I’ve been thinking a lot about a discussion that resulted from a post I wrote last month. A very brief summary is this:
I asked: “I don’t understand how Jesus’ death has to do with me since it wasn’t my sacrifice to give. What’s my ‘action item’ here?”
A Catholic-turned-atheist responded: “Your action item is to attend Mass — which is like being at the Crucifixion — and receive the Perfect Lamb sacrificed to God the Father for our sins.” But he added that he is no longer a believer, in part because of questions like, “If Jesus loved us enough to suffer and die for us then why didn’t He love us enough to stick around and tell us about it? Why would He zip up to heaven after only 40 days?”
Ersza responded: “Why doesn’t Jesus go door to door? Because no matter how much proof we had, how many miracles, people will refuse to believe….Miracles are only a temporary proof, and fade away. What happens if you have a miracle today. Will you believe today? How about tomorrow? Do you need another miracle tomorrow? And the day after? No, that’s not how it works…If we base our faith on miracles and ‘proof’ then we have to believe he only loves the ones who get the ‘proof’ or we have to demand, like spoiled children, that each of us get the exact same amount of ‘proof’.” [This is an excerpt. I really encourage you to go read her whole answer, which is excellent.]
I’ve been thinking about the points that were brought up here quite a bit. My first thought when I read Anon’s question was that it’s a mystery. We don’t always understand the mind of the Creator. But, the more I thought about it, I realized that most of the “If God exists why doesn’t he do XYZ to prove it?” type questions are really not that much of a mystery. In every example I could think of, once I thought through it, it was clear why God did not do that.
Using myself from a few years ago as a test, I tried to think of what God could do to prove his existence to Old Jen. I realized that the only thing that would have cut it is if, say, on demand I could ask for something amazing. If, for example, I had said, “God, I’ll believe in you if I float up into the clouds right now!” and I had actually started levitating, it’s safe to say I would have believed. (For a couple years until I started second-guessing my memory, anyway.)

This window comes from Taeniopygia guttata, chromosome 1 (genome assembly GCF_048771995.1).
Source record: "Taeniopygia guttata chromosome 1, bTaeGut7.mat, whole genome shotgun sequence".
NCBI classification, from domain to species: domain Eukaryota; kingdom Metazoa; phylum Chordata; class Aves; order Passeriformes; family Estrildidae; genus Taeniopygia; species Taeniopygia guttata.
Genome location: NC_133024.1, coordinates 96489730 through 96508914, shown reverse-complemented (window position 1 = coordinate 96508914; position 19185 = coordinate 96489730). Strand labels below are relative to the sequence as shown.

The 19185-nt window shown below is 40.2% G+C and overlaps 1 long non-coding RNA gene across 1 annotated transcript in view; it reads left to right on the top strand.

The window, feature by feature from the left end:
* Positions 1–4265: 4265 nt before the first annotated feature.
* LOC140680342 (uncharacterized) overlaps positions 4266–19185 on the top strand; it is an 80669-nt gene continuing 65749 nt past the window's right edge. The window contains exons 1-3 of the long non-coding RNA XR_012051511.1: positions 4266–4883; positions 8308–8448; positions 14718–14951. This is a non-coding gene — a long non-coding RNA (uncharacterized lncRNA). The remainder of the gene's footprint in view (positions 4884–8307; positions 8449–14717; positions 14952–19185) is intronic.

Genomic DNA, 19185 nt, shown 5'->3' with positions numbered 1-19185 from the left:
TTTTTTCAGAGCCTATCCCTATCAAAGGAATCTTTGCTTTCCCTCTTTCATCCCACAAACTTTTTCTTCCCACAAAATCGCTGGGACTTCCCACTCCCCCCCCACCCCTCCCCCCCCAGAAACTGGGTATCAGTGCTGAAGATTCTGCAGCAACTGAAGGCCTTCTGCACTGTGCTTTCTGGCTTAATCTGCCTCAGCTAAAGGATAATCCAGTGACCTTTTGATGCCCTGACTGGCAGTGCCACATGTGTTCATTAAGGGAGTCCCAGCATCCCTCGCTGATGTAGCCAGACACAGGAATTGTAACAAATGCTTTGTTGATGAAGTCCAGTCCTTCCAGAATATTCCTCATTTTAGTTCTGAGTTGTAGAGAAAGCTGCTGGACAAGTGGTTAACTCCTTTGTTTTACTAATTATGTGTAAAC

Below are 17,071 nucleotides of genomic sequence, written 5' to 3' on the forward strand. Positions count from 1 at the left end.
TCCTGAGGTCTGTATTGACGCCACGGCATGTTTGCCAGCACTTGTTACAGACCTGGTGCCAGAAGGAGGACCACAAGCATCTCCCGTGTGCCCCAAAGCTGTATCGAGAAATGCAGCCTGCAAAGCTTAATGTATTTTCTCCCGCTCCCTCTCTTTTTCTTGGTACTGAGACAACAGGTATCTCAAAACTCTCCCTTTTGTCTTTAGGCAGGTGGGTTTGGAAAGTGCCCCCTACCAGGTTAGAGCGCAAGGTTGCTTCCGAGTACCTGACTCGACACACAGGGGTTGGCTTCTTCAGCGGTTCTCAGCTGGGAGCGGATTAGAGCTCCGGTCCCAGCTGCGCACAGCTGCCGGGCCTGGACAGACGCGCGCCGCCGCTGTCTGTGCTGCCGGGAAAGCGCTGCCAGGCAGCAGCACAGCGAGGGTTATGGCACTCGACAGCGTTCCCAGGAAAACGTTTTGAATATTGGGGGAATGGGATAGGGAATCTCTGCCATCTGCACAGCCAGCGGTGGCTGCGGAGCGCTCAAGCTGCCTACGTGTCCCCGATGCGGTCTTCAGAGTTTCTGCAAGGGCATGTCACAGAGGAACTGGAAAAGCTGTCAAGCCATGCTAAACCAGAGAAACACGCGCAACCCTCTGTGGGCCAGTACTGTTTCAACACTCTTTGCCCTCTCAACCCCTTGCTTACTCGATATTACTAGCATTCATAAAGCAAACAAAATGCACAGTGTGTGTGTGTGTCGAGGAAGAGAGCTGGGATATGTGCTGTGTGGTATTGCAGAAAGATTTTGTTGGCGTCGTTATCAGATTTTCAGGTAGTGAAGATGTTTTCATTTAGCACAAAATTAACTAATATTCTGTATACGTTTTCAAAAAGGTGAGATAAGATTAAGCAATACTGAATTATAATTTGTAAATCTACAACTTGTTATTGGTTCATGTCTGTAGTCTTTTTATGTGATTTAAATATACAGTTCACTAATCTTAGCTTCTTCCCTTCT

The other thing that would have been good is if I could have asked him to reveal to me some sort of knowledge that only God would know, like perhaps explaining some of the mysteries behind quantum physics.
But if God did this, if he indulged our requests that he act like a birthday party magician and do tricks for us on demand, each individual would have the powers and knowledge of God, accessible by the magic words, “God, I would believe in you if…”
After the whole floating in the clouds experience faded from my mind and I wrote it off as a sleep deprivation induced delusion, like Ersza predicts, I would start doubting again and demand something else. After I told myself that my subconscious just came up with those great insights on wave-particle duality because I’m a genius, I’d demand more knowledge to quench my doubts. I’d become like some supervillian from a sci-fi movie, wreaking havoc on the world as I grew more knowledgeable and powerful by controlling God with my doubts. I’d become more and more like God, but without the all-good nature.
Needless to say, this wouldn’t work. If God’s policy were to do whatever it takes to prove himself to each individual, he’d essentially become a slave to humans, moving heaven and earth depending on our whims.
And since he can’t go this route and become the tool of humans given his supreme and all-good nature, he has to draw the line somewhere. If he wants us to know him he would reveal just enough evidence and then step back and let us do what we will. And the more I look around the more I think that the evidence is all around us. It might not be exactly what I would choose, but it is enough.
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